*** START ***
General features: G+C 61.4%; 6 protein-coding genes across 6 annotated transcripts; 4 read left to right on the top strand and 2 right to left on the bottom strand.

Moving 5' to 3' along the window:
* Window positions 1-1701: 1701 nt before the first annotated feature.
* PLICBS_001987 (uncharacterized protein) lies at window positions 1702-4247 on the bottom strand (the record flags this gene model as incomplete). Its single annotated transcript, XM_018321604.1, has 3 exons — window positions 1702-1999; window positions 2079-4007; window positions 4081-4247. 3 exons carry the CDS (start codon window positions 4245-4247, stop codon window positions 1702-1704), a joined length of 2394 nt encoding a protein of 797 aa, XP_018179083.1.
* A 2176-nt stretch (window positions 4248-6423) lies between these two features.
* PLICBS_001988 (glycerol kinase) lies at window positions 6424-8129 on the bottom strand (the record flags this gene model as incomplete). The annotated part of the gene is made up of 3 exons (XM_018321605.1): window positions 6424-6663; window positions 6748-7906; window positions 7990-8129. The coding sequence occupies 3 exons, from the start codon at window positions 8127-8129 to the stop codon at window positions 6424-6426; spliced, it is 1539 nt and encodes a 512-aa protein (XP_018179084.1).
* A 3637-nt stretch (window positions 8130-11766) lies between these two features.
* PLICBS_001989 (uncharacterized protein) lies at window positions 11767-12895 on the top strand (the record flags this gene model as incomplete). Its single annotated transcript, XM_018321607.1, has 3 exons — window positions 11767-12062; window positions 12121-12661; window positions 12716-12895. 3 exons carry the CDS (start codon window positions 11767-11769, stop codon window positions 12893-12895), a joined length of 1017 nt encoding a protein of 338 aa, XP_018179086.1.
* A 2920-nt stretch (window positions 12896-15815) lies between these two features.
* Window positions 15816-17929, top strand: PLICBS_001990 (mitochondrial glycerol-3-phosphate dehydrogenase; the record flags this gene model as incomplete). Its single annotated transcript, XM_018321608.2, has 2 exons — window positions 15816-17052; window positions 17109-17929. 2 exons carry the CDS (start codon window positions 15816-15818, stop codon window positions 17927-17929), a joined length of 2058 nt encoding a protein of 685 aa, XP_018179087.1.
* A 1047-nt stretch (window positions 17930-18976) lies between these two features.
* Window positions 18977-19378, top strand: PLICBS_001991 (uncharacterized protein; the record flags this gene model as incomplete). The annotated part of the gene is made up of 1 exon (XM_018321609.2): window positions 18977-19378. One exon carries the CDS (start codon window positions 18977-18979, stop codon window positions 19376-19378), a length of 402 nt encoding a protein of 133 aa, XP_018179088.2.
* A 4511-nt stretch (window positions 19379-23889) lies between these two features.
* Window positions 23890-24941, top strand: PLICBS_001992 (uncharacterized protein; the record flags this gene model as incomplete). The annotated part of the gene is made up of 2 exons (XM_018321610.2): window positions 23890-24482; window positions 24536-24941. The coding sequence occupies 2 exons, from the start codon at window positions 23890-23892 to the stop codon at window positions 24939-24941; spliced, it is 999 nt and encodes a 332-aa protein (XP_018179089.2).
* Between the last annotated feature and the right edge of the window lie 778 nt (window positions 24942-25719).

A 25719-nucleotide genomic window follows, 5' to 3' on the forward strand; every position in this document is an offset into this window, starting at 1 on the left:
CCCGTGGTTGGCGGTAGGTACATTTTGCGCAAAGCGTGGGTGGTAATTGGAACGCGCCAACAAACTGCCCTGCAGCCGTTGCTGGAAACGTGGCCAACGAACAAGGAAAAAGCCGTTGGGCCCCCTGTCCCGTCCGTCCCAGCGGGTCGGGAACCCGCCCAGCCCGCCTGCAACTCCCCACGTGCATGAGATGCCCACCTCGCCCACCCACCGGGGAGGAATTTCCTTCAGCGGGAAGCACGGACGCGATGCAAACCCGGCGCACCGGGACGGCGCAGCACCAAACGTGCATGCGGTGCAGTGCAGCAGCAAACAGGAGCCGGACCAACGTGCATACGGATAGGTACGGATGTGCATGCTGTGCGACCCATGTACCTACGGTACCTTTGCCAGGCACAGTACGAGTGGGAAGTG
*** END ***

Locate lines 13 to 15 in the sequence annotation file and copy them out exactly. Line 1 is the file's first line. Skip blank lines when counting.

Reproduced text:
* A 4511-nt stretch (window positions 19379-23889) lies between these two features.
* Window positions 23890-24941, top strand: PLICBS_001992 (uncharacterized protein; the record flags this gene model as incomplete). The annotated part of the gene is made up of 2 exons (XM_018321610.2): window positions 23890-24482; window positions 24536-24941. The coding sequence occupies 2 exons, from the start codon at window positions 23890-23892 to the stop codon at window positions 24939-24941; spliced, it is 999 nt and encodes a 332-aa protein (XP_018179089.2).
* Between the last annotated feature and the right edge of the window lie 778 nt (window positions 24942-25719).